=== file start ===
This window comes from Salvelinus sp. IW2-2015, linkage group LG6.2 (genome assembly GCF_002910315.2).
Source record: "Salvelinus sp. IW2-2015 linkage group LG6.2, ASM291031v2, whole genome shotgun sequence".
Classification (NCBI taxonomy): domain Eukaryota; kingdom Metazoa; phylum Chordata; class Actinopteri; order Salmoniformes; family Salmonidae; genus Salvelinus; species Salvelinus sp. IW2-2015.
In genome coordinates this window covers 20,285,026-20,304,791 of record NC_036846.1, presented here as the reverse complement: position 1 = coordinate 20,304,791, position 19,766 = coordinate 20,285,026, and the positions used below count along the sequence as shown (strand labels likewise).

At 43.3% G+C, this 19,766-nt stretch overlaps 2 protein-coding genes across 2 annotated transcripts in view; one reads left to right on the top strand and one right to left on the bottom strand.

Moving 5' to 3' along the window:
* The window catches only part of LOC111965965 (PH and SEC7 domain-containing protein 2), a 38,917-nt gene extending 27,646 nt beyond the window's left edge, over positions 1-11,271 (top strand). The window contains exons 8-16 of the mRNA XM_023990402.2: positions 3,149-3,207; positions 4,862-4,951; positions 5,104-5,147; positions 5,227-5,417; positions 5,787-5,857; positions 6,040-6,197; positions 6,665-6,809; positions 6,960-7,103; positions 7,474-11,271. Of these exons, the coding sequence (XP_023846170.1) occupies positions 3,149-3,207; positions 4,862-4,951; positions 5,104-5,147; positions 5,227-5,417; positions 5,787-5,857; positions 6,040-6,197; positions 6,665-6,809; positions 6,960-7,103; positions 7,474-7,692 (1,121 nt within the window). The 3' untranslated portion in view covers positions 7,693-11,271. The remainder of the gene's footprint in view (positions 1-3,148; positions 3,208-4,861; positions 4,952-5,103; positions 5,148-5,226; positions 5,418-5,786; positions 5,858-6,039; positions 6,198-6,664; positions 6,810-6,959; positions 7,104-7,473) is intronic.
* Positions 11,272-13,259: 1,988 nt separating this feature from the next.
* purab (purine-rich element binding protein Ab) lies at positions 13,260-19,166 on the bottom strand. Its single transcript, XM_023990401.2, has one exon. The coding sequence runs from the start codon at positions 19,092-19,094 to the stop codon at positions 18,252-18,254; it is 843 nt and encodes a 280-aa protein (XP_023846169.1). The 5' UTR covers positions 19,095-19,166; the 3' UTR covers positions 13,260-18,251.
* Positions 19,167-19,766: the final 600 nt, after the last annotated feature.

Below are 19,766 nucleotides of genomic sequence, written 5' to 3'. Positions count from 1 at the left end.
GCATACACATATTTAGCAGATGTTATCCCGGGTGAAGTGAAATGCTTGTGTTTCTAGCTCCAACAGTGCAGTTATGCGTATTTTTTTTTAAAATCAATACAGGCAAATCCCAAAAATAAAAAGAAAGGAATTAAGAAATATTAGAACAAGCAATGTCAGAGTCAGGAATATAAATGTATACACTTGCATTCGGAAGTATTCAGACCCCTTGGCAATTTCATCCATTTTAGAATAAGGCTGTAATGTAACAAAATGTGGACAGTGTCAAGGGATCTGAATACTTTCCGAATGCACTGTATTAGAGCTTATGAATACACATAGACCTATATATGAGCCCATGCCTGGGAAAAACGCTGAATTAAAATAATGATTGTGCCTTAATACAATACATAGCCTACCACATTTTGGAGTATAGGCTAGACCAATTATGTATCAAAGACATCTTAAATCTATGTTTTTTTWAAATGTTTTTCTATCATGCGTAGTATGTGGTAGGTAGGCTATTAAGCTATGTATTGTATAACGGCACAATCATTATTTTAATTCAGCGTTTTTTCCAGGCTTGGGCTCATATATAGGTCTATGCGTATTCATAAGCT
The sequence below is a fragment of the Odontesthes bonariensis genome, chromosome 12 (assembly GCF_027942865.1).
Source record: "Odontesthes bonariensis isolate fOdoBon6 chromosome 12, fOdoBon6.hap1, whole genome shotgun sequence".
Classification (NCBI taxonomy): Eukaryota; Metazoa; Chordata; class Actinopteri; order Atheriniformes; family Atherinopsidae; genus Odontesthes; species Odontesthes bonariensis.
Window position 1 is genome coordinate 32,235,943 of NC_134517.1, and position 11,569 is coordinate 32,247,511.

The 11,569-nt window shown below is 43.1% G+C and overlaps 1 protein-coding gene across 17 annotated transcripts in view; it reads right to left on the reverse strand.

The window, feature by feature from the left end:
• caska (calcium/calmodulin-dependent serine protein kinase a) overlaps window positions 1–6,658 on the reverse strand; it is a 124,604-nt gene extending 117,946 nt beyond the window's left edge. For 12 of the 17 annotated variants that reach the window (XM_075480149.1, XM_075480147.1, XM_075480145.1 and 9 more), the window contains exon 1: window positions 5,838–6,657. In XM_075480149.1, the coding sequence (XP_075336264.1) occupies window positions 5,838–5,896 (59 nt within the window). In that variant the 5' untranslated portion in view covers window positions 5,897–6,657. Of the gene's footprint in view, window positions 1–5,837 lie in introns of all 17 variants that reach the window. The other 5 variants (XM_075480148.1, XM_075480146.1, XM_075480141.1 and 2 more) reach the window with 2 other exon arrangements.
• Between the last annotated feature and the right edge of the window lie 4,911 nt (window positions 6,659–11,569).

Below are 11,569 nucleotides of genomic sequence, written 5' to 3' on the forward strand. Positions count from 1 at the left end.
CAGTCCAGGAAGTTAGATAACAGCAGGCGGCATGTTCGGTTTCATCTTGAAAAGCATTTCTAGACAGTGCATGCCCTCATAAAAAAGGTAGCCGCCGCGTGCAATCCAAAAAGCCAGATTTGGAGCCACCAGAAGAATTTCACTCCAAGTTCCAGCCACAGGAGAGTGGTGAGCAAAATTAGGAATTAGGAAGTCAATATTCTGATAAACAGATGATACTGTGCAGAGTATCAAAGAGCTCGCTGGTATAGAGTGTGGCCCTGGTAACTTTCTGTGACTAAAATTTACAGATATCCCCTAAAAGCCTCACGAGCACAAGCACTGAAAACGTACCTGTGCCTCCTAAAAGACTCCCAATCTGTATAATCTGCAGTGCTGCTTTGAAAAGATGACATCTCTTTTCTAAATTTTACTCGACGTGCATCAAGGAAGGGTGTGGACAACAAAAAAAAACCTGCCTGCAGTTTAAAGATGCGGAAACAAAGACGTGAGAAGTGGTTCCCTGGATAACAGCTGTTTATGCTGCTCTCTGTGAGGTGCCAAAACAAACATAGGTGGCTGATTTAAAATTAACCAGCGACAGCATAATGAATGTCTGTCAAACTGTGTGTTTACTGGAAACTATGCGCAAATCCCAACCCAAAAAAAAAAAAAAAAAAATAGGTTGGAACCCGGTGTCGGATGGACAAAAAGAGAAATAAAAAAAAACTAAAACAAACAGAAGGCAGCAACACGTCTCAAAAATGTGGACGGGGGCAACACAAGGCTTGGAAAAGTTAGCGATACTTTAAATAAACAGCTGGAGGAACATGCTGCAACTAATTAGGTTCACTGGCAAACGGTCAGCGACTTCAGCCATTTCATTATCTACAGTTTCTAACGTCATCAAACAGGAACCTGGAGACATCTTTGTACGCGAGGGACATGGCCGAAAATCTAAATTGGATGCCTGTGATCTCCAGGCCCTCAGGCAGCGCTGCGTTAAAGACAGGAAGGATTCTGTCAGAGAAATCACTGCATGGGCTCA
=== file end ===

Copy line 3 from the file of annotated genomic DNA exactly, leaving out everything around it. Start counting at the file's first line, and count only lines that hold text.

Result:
Classification (NCBI taxonomy): domain Eukaryota; kingdom Metazoa; phylum Chordata; class Actinopteri; order Salmoniformes; family Salmonidae; genus Salvelinus; species Salvelinus sp. IW2-2015.